Clearly, Bannon is the main guy Trump listens to.  What is not yet clear is whether Trump’s other advisors are ok with this, or if they are disagreeing with Bannon and being overruled. I suspect, based on the leaks that have occurred so far, that at least some of them are not satisfied with this state of affairs.

There appear to be two distinct lines of command that go as follows:

trump-org-chart

Note which one of these branches is tasked with crafting substantive action, and which one was used for a pointless and unwinnable argument with the press.

“Though this be madness, yet there is method in ’t.”–Polonius. William Shakespeare’s Hamlet Act 2, Scene 2.

In an interview with Sean Hannity, Trump once again complained about the Saturday Night Live sketches mocking him:

“It’s a failing show, it’s not funny. Alec Baldwin’s a disaster, he’s terrible on the show and, by the way, I don’t mind some humor but it’s terrible.”

People have again expressed amazement at how thin-skinned the guy is.  And he is, but there’s actually a bit more going on here besides that.

SNL isn’t exactly the only shop in the Trump-mocking business. Making fun of the President isn’t a niche or novel concept, and Trump is currently very unpopular. Lots of comics and satirists are mocking him. MAD magazine mocks the hell out of him, and I’ve yet to hear him complain about it.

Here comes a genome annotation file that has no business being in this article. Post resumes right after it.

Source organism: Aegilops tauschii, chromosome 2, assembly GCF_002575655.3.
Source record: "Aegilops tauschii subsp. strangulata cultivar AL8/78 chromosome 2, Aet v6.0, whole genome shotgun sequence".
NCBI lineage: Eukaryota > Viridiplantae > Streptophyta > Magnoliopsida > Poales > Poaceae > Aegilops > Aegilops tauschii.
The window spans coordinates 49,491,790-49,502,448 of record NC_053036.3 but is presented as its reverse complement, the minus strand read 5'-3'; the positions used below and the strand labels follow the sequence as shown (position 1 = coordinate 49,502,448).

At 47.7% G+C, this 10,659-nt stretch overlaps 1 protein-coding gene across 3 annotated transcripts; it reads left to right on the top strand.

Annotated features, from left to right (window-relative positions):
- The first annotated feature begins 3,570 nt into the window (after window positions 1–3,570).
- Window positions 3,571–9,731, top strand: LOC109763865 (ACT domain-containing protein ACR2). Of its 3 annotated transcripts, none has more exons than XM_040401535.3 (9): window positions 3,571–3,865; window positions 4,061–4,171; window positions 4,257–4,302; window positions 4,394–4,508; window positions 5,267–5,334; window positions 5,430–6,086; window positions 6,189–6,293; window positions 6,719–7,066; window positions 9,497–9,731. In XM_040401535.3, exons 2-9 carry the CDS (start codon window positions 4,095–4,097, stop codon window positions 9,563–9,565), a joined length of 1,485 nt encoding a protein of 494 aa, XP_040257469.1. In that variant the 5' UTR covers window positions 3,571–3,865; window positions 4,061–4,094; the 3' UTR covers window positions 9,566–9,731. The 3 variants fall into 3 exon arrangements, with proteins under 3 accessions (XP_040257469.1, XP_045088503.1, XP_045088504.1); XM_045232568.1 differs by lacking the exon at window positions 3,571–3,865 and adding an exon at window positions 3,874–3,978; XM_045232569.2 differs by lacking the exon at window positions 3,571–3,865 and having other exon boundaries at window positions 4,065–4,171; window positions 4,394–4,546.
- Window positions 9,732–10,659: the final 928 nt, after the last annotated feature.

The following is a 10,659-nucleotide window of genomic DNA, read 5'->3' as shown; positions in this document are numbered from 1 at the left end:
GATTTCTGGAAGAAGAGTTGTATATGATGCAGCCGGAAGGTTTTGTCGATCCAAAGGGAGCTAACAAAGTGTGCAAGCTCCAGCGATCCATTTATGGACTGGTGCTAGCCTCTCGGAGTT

If Trump were just hellbent on responding to everyone who mocks him, he’d never do anything else. No, he singles out SNL.

Why?

I have a theory: NBC, which broadcasts SNL,  is also the network that aired Trump’s show The Apprentice. I suspect Trump has some feud with the upper management at NBC, and so is fighting a proxy war against them by attacking one of their shows.

Another frequent target of Trump’s wrath is CNN, which he repeatedly attacks as “dishonest” or lately, “fake news”. But CNN isn’t the only news organization to report negative stories about him–CBS does that too, as does ABC.  And PBS does too. (Yes, I know he plans to shut that down, but that’s a standard Republican wish-list item. I don’t recall him tweeting about it.)

It makes more sense once you know that the President of CNN is one Jeff Zucker, who had been President of NBC until a few years ago.  In fact, Zucker originally signed Trump for The Apprentice. I don’t know all the details, but it seems likely that Trump had some sort of falling out with him.  I hear Trump can be temperamental, believe it or not.